A recent call, instigated by The Flyway Print Exchange, for submissions from printmakers caught my attention. In conjunction with an exhibition of the prints in the exchange at the Riddoch Art Gallery in Mount Gambier, South Australia, there was to be included a selection of additional prints by artists wishing to take part – Birds Without Borders. Prints were to be ‘based on aspects of shorebirds and their migratory flyway’.
This was the first I’d heard of a ‘flyway’, so research ensued. It was a fascinating mini-adventure, learning that certain water birds, which I took to be native to Australia, actually held duel citizenship. How fascinating is Mother Nature and the journeys she inspires. The East Asian-Australasian Flyway web site was a mine of information on the migratory birds that travel hundreds, and sometimes thousands of miles between their summer and winter homes. One such bird is the Great Knot, which I chose to represent in print.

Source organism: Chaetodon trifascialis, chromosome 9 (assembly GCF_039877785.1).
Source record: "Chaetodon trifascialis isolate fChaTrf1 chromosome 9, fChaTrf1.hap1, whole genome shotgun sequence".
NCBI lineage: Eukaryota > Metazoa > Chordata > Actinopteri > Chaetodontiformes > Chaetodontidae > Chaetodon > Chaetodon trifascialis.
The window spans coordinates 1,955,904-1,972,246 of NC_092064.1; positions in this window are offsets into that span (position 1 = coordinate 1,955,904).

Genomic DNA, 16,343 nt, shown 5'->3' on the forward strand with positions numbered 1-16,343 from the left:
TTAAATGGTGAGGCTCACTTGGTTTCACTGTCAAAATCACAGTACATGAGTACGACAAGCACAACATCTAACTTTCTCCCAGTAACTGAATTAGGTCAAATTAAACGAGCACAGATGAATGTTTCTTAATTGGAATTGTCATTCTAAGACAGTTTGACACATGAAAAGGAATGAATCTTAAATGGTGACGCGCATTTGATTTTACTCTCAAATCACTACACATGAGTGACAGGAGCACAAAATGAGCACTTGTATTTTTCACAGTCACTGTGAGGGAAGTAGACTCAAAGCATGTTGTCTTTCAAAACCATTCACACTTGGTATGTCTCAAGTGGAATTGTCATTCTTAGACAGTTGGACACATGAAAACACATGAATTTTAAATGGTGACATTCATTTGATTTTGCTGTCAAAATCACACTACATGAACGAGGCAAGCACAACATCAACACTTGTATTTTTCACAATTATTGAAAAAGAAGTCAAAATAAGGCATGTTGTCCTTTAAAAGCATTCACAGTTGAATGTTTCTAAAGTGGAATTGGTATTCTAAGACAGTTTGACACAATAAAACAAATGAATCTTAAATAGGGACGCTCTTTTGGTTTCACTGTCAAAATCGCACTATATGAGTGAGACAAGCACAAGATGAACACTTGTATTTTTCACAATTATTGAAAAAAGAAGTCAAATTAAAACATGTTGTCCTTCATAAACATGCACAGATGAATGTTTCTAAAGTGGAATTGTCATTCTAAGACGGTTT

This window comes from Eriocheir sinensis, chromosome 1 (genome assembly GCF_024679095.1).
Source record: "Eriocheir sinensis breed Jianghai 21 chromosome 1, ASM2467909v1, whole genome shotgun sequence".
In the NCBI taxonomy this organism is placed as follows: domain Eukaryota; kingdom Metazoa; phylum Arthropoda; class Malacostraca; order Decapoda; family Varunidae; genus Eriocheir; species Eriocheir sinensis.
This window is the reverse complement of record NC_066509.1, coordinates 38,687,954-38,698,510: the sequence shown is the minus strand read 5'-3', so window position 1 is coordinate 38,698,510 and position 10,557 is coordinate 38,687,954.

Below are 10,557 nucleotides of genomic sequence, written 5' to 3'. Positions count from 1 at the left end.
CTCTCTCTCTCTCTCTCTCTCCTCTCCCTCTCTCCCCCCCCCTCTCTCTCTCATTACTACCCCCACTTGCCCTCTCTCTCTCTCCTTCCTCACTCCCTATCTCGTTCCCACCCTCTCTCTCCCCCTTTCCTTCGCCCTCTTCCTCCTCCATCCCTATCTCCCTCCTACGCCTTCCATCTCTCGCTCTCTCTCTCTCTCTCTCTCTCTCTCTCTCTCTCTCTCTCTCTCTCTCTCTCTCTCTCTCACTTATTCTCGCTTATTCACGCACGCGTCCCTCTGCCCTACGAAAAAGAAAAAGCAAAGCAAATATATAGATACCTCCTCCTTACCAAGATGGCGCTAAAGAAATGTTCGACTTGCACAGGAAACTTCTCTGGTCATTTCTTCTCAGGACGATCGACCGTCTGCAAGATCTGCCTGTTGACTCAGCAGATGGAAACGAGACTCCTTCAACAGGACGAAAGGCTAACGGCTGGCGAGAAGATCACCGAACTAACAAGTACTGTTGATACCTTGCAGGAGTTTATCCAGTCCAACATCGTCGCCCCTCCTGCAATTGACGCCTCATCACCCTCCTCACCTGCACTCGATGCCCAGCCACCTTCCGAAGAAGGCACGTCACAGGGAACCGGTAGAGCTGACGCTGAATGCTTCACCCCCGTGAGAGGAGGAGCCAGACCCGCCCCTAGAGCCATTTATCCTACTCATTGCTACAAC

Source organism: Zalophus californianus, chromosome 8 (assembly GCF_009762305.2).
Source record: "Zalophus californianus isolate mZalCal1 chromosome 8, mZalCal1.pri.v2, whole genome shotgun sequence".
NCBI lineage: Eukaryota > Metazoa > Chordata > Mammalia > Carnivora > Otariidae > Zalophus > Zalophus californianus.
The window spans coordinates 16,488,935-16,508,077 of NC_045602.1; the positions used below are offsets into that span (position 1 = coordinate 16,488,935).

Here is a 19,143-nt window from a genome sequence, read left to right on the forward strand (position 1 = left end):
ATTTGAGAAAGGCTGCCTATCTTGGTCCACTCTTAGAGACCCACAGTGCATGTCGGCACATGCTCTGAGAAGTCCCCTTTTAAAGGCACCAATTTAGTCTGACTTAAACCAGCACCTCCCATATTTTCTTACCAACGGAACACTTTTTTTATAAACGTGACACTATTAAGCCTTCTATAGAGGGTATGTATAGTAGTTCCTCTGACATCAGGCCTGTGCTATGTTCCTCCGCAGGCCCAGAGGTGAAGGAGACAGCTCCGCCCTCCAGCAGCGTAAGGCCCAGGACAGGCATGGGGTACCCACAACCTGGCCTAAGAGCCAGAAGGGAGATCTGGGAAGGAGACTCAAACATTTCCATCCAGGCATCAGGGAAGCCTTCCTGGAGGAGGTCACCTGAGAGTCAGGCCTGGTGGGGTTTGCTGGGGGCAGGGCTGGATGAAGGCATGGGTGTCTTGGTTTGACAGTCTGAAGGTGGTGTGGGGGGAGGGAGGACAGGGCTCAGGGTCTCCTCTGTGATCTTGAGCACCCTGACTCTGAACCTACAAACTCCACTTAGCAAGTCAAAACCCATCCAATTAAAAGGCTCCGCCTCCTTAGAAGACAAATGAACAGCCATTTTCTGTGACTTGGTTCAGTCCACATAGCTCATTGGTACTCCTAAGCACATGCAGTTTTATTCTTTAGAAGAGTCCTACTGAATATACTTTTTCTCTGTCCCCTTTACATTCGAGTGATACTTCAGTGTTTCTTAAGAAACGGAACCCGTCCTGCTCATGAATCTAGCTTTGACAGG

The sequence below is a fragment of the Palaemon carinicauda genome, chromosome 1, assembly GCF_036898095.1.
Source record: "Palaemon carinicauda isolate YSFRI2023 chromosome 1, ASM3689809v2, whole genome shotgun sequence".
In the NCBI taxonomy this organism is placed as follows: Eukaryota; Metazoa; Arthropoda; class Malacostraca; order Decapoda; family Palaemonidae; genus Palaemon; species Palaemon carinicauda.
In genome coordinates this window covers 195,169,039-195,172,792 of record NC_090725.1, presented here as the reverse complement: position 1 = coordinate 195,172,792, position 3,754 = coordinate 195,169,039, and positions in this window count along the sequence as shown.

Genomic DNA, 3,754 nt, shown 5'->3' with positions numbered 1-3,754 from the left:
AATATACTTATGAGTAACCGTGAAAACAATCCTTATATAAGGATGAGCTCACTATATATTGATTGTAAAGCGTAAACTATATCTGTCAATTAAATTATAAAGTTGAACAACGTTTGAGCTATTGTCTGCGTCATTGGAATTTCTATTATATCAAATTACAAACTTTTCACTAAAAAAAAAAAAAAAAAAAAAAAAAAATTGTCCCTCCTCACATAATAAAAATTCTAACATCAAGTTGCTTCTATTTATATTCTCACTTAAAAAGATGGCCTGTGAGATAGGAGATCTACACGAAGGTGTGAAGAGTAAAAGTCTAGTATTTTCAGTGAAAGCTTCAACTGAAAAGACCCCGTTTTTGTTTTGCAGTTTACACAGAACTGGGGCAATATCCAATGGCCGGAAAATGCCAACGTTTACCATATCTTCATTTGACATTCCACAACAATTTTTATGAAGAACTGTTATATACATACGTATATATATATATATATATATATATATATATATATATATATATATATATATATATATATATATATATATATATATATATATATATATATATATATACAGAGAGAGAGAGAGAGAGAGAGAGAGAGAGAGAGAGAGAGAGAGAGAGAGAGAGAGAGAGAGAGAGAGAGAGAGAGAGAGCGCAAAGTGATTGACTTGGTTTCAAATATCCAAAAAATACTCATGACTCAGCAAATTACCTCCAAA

With seeing the call close to the deadline and time against me, rather than a reduction print I chose a White-Line woodcut for the work. Wanting to add some symbology I included the North Star and the Southern Cross with a pair of Great Knots facing in opposite directions. It’s a fairly simple print (of necessity due to time constrictions) but it has been chosen for the exhibition, which pleases me immensely. It’s always a great feeling to get our work out there on view, and it’s also heartening to be part of an awareness campaign for our amazing birds, many species of which are becoming increasingly vulnerable due to human intervention.